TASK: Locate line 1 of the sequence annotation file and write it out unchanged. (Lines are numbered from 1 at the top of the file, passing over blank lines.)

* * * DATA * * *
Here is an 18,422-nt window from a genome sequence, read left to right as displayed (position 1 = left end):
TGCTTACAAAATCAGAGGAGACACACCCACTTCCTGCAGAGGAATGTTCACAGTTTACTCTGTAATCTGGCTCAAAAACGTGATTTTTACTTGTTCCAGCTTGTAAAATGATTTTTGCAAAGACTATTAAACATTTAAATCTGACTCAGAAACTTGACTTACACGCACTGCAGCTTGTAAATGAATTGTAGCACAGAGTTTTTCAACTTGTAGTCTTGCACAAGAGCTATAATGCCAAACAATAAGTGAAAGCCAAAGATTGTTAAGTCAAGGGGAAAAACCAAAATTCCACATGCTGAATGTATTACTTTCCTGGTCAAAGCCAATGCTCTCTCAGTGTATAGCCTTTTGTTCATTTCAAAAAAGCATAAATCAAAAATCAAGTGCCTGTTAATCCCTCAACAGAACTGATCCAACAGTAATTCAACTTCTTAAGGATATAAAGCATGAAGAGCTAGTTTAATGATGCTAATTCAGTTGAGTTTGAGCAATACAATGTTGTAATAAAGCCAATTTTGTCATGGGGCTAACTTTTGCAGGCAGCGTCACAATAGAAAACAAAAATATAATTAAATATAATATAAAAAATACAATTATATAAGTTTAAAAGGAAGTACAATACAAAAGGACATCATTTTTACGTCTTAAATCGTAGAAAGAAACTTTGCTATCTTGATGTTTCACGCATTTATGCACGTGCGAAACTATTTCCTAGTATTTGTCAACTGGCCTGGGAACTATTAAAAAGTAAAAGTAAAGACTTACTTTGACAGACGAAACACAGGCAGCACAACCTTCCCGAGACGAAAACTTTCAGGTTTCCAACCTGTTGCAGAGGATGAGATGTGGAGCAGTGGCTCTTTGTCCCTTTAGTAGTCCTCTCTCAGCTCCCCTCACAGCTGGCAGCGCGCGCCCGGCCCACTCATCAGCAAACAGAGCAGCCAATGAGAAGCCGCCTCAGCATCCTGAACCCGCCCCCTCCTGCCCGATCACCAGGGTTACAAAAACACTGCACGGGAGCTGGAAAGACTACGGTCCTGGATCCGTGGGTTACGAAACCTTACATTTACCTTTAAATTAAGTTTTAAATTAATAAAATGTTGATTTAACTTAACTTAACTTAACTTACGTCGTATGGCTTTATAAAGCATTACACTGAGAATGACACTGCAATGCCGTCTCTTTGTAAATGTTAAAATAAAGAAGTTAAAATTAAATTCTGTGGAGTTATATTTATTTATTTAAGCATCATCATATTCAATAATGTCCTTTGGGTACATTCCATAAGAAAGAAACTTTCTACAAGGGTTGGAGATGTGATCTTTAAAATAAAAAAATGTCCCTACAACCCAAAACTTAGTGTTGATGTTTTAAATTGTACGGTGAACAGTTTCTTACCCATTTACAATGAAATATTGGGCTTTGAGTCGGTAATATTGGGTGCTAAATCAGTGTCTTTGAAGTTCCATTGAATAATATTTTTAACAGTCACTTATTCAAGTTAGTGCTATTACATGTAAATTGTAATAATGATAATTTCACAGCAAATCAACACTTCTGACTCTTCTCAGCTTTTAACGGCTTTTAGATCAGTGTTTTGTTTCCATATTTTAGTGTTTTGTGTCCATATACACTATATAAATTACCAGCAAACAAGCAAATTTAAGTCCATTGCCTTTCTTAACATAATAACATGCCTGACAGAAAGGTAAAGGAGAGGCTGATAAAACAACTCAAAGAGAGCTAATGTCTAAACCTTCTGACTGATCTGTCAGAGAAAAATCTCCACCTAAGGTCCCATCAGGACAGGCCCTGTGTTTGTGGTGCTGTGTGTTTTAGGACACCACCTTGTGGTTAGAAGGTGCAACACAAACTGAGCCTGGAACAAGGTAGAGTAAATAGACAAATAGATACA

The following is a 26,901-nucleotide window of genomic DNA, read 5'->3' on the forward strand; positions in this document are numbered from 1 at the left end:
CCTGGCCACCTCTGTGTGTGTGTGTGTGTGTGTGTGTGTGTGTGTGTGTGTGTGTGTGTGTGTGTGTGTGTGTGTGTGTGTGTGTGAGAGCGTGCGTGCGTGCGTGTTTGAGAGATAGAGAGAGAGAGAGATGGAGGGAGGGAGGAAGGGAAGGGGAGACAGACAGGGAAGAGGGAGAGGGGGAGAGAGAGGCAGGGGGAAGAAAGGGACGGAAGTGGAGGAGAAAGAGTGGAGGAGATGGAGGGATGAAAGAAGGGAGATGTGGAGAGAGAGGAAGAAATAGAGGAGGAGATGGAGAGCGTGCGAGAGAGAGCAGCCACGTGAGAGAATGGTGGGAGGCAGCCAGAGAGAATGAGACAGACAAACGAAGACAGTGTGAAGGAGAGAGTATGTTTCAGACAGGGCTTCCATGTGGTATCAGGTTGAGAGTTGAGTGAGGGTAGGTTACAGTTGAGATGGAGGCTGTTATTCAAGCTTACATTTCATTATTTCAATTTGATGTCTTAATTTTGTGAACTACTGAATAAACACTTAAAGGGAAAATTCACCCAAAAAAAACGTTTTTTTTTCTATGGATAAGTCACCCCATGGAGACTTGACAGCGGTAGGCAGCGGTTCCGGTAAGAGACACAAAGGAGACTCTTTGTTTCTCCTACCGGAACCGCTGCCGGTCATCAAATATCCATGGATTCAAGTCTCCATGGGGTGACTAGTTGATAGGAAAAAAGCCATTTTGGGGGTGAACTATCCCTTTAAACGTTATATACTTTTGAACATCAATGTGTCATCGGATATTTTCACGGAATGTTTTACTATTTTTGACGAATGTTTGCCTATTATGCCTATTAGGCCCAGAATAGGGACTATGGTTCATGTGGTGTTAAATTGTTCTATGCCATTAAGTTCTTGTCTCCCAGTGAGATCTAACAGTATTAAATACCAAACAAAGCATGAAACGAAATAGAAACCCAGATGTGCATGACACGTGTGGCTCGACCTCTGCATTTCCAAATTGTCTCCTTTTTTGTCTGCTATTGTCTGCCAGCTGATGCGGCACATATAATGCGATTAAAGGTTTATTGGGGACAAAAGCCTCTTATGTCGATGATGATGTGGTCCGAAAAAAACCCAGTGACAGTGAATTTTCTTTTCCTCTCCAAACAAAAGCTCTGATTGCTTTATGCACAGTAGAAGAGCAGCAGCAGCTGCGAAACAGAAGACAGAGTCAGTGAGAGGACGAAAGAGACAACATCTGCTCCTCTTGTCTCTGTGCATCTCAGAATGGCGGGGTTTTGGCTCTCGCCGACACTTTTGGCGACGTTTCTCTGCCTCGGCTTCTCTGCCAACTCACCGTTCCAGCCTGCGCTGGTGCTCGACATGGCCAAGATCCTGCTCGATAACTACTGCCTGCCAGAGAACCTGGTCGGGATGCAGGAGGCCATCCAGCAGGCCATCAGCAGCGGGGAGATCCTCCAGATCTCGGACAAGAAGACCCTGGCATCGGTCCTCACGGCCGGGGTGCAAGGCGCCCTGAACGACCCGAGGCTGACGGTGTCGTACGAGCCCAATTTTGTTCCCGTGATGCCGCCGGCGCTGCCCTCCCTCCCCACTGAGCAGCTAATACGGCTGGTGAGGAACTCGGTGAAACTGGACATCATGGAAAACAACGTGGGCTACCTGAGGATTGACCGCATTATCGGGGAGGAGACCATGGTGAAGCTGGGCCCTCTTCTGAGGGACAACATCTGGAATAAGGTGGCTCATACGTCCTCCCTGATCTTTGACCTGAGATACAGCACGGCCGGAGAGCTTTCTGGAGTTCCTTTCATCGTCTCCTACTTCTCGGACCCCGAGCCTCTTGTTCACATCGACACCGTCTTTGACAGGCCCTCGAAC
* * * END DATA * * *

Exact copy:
Here is an 18,422-nt window from a genome sequence, read left to right as displayed (position 1 = left end):